Tarps for camping come in all shapes and sizes. However, not all tarps are made the same. And, not all tarps are suitable for certain types of camping.
Size, weight, and functionality are all governing attributes you need to be aware of before purchasing, packing and taking a tarp on your next outdoor adventure.
So, let’s dive into what makes a tarp suitable for camping. And, what are the best tarps for car and backcountry camping.
- What Size Tarp Do You Need for Camping?
- How Much Rope Do You Need for a Tarp?
- How are Tarps Different / Better Than Others?
- Best Tarps for Camping
What Size Tarp Do You Need for Camping?
Tarps, like any other piece of outdoor equipment, come in all shapes and sizes. For camping, you really need to think about what and where you’re intending to use a tarp.
Tarps provide additional protection from the elements. Rain, direct sunlight, even wind can wreck havoc on your campsite. A well placed and properly utilized tarp will help keep mother nature at bay.
Tarp Size for Tent Coverage
Hanging a tarp above a camping tent is a wise decision, especially if rain is in the forecast. It can also provide additional shade in summer months so your tent stays cooler for longer.
Depending on the size of your tent, a tarp should cover the entire footprint with a few additional feet on either side. Additionally, you’ll want to have a few extra feet coverage near tent doors to keep you sheltered when you enter and exit the tent.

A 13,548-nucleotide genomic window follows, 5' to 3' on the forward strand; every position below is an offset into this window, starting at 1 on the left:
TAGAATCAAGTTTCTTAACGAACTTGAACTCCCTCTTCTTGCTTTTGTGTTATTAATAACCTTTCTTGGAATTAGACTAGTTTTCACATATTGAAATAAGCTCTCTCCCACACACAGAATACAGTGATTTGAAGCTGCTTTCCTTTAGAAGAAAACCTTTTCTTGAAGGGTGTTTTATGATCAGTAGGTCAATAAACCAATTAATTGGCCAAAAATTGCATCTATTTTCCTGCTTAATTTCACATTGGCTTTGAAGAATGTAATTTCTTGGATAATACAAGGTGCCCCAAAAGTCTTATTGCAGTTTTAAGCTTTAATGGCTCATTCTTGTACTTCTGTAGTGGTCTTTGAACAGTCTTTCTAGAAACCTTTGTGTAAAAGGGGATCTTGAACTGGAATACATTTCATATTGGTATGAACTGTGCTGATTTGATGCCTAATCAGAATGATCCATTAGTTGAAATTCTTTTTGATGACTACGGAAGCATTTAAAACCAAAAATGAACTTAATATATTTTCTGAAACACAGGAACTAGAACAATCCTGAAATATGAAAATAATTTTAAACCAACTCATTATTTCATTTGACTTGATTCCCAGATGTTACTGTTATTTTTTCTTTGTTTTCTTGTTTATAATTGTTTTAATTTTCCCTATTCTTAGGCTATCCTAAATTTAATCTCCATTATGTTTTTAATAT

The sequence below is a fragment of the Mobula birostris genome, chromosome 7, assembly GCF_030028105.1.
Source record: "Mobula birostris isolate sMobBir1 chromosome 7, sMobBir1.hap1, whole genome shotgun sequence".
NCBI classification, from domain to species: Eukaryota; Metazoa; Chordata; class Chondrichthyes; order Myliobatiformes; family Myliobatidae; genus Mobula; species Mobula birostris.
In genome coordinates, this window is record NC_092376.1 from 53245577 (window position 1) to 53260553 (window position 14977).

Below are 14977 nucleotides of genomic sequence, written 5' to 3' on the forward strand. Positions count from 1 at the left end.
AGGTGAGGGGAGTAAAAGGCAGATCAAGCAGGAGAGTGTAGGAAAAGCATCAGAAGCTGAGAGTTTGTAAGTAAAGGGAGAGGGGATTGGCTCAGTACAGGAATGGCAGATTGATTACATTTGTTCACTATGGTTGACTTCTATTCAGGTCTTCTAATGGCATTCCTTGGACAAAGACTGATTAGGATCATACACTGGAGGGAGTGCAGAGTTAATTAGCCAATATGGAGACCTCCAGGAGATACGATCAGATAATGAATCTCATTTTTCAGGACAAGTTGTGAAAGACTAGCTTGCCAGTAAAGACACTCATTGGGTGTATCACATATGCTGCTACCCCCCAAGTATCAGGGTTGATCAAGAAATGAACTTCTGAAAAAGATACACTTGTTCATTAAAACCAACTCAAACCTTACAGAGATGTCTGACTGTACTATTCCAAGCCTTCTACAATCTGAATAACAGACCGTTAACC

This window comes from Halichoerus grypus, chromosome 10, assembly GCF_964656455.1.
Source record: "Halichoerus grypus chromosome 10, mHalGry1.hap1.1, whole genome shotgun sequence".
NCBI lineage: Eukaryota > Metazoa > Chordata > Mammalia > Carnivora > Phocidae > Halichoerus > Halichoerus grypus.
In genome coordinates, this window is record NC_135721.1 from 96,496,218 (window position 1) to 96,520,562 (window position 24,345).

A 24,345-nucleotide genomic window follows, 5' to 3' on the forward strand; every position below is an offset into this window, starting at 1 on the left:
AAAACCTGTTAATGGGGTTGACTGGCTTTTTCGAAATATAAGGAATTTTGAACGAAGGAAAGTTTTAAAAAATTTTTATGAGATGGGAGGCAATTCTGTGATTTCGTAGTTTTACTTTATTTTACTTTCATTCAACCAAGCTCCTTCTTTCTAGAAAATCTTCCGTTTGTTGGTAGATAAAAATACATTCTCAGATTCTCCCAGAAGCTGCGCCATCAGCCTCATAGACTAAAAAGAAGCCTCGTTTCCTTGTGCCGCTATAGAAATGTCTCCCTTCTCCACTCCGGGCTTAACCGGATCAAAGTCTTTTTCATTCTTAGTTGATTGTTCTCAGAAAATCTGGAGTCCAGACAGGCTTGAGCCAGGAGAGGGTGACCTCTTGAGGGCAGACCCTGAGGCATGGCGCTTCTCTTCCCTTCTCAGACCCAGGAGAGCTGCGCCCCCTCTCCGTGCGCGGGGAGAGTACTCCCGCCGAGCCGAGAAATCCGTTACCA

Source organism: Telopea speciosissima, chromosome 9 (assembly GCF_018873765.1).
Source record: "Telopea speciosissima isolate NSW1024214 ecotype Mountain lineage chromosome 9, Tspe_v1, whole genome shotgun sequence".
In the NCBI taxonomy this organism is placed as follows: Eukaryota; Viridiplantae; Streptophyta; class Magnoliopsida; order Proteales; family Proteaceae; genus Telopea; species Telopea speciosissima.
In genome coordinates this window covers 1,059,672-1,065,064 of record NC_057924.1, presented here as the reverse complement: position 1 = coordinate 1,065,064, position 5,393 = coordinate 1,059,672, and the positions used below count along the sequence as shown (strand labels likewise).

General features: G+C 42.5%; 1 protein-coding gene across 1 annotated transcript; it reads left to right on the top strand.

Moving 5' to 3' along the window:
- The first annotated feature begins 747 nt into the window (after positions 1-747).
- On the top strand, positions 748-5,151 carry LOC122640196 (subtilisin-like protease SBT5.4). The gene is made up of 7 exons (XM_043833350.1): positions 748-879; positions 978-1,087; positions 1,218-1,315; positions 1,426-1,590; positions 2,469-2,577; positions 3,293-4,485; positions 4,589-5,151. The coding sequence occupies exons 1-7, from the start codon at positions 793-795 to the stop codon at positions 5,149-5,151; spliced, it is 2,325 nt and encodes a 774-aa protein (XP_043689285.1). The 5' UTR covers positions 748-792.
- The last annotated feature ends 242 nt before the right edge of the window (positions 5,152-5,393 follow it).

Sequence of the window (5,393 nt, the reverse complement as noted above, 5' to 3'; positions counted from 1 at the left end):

Here’s a handy chart to determine how large a tarp should be to cover a tent, depending on its capacity.
Standard Tent and Tarp Sizes
|Tent Capacity||1 to 2 Person||3 to 4 Person||6 to 8 Person|
|Tent Size [Floor Dimensions]||7’ x 4’||8’ x 8’||12’ x 9’|
|Recommended Tarp Size||10’ x 8’||12’ x 10’||16’ x 12’|
Tarp Size for Picnic Table
Picnic tables are quite often included in most campsites. For the most part, they are located in open areas, exposed to rain and direct sun light.
Personally, I like to set up my camp kitchen at one end of a picnic table. And, so keep myself cool and dry while I’m cooking, I like to set up a tarp over the picnic table.
A standard picnic table is approximately 8 feet long by 6 feet wide. So, you want to use a tarp that larger than those dimensions. I typically stick with a 12 x 16 polypropylene tarp to give me lots of extra coverage around the picnic table for camp chairs or keeping coolers in the shade.
Check your local hardware store for poly tarps. If you need to find one online, this polypropylene tarp on Amazon is a perfect size and is relatively cheap!
Tarp Size for Hammock Coverage
A lot of campers as well as outdoor enthusiasts are starting to use lightweight outdoor hammocks, for both relaxation and overnight sleeping.
Most hammocks don’t include a tarp to shelter from rain or direct sunlight. So, setting up an a-frame style tarp overhead can greatly enhance your hammock experience.